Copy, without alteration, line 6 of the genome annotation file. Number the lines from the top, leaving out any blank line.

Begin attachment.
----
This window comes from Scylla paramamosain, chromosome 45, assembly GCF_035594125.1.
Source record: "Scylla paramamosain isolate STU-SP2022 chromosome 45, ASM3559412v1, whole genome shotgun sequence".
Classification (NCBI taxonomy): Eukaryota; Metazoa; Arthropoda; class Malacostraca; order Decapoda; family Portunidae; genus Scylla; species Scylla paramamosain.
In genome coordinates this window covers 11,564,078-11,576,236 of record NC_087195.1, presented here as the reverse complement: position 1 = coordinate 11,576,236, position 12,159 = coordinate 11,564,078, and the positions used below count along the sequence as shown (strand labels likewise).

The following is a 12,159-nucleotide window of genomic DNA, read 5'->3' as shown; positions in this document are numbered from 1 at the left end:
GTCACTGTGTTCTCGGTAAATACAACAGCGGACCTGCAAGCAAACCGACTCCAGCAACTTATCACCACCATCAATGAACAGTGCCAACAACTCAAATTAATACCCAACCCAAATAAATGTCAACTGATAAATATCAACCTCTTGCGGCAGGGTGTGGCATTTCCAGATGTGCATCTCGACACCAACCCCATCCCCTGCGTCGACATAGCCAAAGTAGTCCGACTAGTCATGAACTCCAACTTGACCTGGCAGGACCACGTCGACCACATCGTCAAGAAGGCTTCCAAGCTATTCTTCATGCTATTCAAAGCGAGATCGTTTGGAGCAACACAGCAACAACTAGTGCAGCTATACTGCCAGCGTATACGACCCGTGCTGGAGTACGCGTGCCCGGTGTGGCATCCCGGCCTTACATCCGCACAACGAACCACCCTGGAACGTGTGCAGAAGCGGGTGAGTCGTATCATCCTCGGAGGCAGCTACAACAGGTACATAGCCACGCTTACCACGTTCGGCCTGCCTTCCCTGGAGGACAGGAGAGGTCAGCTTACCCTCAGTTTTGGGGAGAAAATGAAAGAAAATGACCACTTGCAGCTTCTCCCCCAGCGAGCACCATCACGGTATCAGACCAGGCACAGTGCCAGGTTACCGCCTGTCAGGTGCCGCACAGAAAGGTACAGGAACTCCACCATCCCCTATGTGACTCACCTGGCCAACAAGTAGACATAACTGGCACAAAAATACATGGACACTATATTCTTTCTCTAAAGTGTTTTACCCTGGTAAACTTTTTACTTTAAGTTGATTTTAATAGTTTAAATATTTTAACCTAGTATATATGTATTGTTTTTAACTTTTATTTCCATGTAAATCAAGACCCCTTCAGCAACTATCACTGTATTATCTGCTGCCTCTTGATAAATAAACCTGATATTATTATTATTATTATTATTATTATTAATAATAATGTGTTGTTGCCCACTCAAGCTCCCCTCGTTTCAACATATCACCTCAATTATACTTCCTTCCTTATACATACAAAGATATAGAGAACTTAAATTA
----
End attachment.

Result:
GTCACTGTGTTCTCGGTAAATACAACAGCGGACCTGCAAGCAAACCGACTCCAGCAACTTATCACCACCATCAATGAACAGTGCCAACAACTCAAATTAATACCCAACCCAAATAAATGTCAACTGATAAATATCAACCTCTTGCGGCAGGGTGTGGCATTTCCAGATGTGCATCTCGACACCAACCCCATCCCCTGCGTCGACATAGCCAAAGTAGTCCGACTAGTCATGAACTCCAACTTGACCTGGCAGGACCACGTCGACCACATCGTCAAGAAGGCTTCCAAGCTATTCTTCATGCTATTCAAAGCGAGATCGTTTGGAGCAACACAGCAACAACTAGTGCAGCTATACTGCCAGCGTATACGACCCGTGCTGGAGTACGCGTGCCCGGTGTGGCATCCCGGCCTTACATCCGCACAACGAACCACCCTGGAACGTGTGCAGAAGCGGGTGAGTCGTATCATCCTCGGAGGCAGCTACAACAGGTACATAGCCACGCTTACCACGTTCGGCCTGCCTTCCCTGGAGGACAGGAGAGGTCAGCTTACCCTCAGTTTTGGGGAGAAAATGAAAGAAAATGACCACTTGCAGCTTCTCCCCCAGCGAGCACCATCACGGTATCAGACCAGGCACAGTGCCAGGTTACCGCCTGTCAGGTGCCGCACAGAAAGGTACAGGAACTCCACCATCCCCTATGTGACTCACCTGGCCAACAAGTAGACATAACTGGCACAAAAATACATGGACACTATATTCTTTCTCTAAAGTGTTTTACCCTGGTAAACTTTTTACTTTAAGTTGATTTTAATAGTTTAAATATTTTAACCTAGTATATATGTATTGTTTTTAACTTTTATTTCCATGTAAATCAAGACCCCTTCAGCAACTATCACTGTATTATCTGCTGCCTCTTGATAAATAAACCTGATATTATTATTATTATTATTATTATTATTAATAATAATGTGTTGTTGCCCACTCAAGCTCCCCTCGTTTCAACATATCACCTCAATTATACTTCCTTCCTTATACATACAAAGATATAGAGAACTTAAATTA